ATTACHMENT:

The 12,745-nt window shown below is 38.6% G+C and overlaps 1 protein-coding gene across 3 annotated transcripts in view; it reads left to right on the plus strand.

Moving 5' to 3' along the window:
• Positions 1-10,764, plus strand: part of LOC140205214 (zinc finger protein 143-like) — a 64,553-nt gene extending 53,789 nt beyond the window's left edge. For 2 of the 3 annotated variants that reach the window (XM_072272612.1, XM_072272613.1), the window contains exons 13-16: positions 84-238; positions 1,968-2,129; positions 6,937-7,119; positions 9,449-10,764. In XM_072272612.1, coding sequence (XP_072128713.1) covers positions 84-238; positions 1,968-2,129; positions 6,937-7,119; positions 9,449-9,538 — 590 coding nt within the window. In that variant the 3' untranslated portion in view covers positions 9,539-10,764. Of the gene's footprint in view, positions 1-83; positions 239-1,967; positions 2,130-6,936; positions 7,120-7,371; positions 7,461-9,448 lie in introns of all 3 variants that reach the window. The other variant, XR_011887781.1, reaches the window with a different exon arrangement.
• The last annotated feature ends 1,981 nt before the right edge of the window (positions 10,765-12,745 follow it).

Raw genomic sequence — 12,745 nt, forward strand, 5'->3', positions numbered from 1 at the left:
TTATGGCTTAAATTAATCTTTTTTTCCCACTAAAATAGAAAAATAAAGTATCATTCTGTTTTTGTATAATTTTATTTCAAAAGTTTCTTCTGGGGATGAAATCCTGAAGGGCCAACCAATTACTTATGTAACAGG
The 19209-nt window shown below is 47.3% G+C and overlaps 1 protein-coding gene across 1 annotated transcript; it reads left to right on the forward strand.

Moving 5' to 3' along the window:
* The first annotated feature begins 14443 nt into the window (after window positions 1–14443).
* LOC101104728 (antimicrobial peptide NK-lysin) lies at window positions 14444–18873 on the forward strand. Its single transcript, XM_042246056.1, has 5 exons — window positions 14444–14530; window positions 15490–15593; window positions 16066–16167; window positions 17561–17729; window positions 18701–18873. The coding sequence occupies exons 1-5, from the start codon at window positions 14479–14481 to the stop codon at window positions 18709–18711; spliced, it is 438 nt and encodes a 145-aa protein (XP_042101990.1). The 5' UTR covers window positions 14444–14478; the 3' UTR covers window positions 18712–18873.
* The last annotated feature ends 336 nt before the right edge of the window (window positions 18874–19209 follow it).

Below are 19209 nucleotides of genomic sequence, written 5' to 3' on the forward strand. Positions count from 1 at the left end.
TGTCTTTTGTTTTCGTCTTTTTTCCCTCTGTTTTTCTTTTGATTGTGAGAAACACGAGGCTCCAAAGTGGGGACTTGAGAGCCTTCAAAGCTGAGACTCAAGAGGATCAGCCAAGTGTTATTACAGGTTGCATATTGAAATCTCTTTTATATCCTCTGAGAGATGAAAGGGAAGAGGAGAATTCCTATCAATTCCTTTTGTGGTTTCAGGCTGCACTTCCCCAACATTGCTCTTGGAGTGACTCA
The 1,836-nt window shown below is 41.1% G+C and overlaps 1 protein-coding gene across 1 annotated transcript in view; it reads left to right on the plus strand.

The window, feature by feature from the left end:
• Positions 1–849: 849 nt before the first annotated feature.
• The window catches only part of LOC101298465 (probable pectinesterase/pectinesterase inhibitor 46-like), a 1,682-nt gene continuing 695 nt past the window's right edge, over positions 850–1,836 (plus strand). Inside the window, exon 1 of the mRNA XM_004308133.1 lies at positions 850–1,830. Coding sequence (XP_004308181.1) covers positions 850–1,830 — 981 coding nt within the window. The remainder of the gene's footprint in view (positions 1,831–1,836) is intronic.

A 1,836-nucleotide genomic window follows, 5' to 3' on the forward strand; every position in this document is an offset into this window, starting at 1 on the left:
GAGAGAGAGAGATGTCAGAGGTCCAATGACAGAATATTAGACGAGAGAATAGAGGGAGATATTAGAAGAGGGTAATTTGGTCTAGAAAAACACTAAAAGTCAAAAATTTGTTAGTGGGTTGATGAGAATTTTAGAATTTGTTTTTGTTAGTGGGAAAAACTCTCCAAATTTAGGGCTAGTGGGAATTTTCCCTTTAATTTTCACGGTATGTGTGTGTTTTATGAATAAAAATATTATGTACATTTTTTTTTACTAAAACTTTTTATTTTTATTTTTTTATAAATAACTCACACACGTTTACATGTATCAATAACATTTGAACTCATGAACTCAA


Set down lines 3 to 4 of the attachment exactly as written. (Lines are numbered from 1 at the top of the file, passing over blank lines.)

• Positions 1-10,764, plus strand: part of LOC140205214 (zinc finger protein 143-like) — a 64,553-nt gene extending 53,789 nt beyond the window's left edge. For 2 of the 3 annotated variants that reach the window (XM_072272612.1, XM_072272613.1), the window contains exons 13-16: positions 84-238; positions 1,968-2,129; positions 6,937-7,119; positions 9,449-10,764. In XM_072272612.1, coding sequence (XP_072128713.1) covers positions 84-238; positions 1,968-2,129; positions 6,937-7,119; positions 9,449-9,538 — 590 coding nt within the window. In that variant the 3' untranslated portion in view covers positions 9,539-10,764. Of the gene's footprint in view, positions 1-83; positions 239-1,967; positions 2,130-6,936; positions 7,120-7,371; positions 7,461-9,448 lie in introns of all 3 variants that reach the window. The other variant, XR_011887781.1, reaches the window with a different exon arrangement.
• The last annotated feature ends 1,981 nt before the right edge of the window (positions 10,765-12,745 follow it).